In the recently published reports on the Group P&I scene, brokers Gallagher and Tysers both issued commentaries on the individual Group Clubs. IMN has, for the purposes of brevity, to report the two brokers’ commentaries into a series of articles, one per club. In alphabetical order, we come to:
Steamship Mutual Underwriting Association Limited
Managers: Steamship P&I Management LLP
|Standard & Poor’s Rating||A|
Tysers said that it approved of the attitude of Steamship in the face of what was not the best of years in 2018/19. A combined ratio of 116% (prior to any distribution), equivalent to a loss of $41m (including currency losses) was only partly offset by a net investment return of $14m, but the Club still went ahead with a capital distribution of $22m to renewing members, so pushing up the overall loss after tax to $49m for the financial year.
Free reserves fell from $516m to $467m, but Tysers said that the message from the Club was clear enough – that after three solid years it could afford a loss and that free reserves remained very healthy; “indeed, at $5.46 per owned GT, they are the envy of most Clubs”, said Tysers.
Since 2017, the Club has made returns to members totalling $74m.
Owned and chartered tonnage remained constant, with a total increase of 1.5m gt.
Premium prior to capital distributions was down $14m. Owned claims under $250,000 have remained consistent over several years while the frequency of larger claims increased but total values were down. Tysers said that this was due, perhaps, to the Club not suffering any claim large enough to hit the Pool.
There were 67 claims in excess of $250,000, totalling an estimated $106m. This compared to 50 claims the previous year, with a total estimate of $173m.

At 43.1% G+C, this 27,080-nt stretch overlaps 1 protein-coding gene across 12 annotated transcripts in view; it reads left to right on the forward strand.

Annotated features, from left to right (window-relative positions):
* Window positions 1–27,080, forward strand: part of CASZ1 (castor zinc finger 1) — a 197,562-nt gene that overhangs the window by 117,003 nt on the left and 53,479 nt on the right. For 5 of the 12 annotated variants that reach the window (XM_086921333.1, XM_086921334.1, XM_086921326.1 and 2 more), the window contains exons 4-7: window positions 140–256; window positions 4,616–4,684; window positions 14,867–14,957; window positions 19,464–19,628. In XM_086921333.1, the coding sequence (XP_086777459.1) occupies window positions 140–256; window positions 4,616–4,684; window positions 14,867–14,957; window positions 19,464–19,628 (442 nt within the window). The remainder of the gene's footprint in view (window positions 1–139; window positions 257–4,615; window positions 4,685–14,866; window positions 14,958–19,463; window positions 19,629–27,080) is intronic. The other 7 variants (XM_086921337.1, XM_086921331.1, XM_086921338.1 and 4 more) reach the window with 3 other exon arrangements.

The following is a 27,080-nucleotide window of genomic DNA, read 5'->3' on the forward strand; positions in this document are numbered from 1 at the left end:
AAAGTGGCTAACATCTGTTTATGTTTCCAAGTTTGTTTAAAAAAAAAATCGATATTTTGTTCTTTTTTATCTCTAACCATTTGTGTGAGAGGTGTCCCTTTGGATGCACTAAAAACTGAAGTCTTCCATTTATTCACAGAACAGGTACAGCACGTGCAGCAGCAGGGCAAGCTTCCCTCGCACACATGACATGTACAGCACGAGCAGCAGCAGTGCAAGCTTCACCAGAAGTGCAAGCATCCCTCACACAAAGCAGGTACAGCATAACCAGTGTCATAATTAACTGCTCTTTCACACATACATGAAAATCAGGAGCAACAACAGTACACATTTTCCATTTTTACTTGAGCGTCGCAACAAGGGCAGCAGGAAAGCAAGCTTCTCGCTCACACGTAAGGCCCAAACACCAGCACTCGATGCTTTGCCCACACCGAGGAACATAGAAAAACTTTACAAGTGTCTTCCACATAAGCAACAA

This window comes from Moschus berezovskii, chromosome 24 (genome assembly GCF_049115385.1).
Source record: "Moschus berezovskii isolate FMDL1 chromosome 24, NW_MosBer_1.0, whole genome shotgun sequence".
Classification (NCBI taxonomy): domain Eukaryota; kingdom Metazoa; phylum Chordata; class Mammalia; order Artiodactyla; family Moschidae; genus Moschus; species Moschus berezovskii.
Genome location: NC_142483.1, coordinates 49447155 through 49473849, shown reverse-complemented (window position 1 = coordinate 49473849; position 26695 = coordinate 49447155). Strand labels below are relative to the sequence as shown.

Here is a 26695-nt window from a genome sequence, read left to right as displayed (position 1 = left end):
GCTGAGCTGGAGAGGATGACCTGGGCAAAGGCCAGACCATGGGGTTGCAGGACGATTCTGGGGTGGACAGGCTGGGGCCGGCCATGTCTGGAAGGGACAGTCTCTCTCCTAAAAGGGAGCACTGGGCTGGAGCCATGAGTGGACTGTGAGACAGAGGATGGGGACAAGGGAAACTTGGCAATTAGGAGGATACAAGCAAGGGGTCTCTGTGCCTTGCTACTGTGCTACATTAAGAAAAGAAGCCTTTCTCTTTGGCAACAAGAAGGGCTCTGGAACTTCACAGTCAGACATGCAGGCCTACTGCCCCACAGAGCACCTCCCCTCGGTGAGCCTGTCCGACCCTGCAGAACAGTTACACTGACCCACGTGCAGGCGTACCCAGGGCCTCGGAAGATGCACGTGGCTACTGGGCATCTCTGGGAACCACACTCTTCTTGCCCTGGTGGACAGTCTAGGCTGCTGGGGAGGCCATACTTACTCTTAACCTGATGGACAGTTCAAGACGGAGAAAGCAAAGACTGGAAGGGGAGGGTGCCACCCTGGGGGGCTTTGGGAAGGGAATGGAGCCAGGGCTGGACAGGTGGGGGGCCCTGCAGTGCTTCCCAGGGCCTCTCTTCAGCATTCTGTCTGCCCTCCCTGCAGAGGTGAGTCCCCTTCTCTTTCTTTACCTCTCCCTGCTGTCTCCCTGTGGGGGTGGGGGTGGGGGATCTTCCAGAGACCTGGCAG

The Club has said that the lack of volatility in attritional claims was an encouraging sign for claims trends.
The chartered entry of 75m gt was responsible for the most frequent and severe exposure, with 15 large claims producing a total exposure over $42m, the majority involving fires on container vessels.
New CEO Stephen Martin has reiterated that the Club is not interested in diversification and feels its monoline approach is successful enough.
Gallagher observed that, although Steamship continued its programme of returning funds to Members in 2018/ 19, it changed the methodology under which these returns were made. In the previous two years, funds had been distributed to Members by way of returns of ETC and allocated against the oldest open policy year. In 2018/119 the return of $21.9m) was treated as a capital distribution and was not allocated to any particular policy year, although it was based on 10% of the 2018? 19 Class 1 premium.
Gallagher said that this difference should be borne in mind when reviewing policy year premium data. The other difference was that the return of capital was contingent upon renewing at February 2019.
Gallagher said that it was the recent increased financial strength built up over the past five years that had continued to allow the Club to arbitrage their position and, once more, to reduce their spend on reinsurance.
The Club has maintained its stance of no longer needing to buy protection for retained owners claims below $10m, but coverage remained in place for non-pooled risks and ancillary covers / charterers entries.
Tonnage by vessel type (Tysers)
Tonnage by vessel type (Gallagher)
Tonnage by Area (Tysers)
Tonnage by Geographical Area (Gallagher
|Net Claims (incurred)||246,358||241,369||168,455||167,930||187,614|
|Net Underwriting Result||(31,842)||(38,710)||41,935||76,172||63,304|
|Gross Outstanding Claims||827,408||830,826||765,386||908,028||1,024,708|
|Average Expense Ratio||12.40%||12.20%||12.10%||12.10%||11.8%|
All figures $’000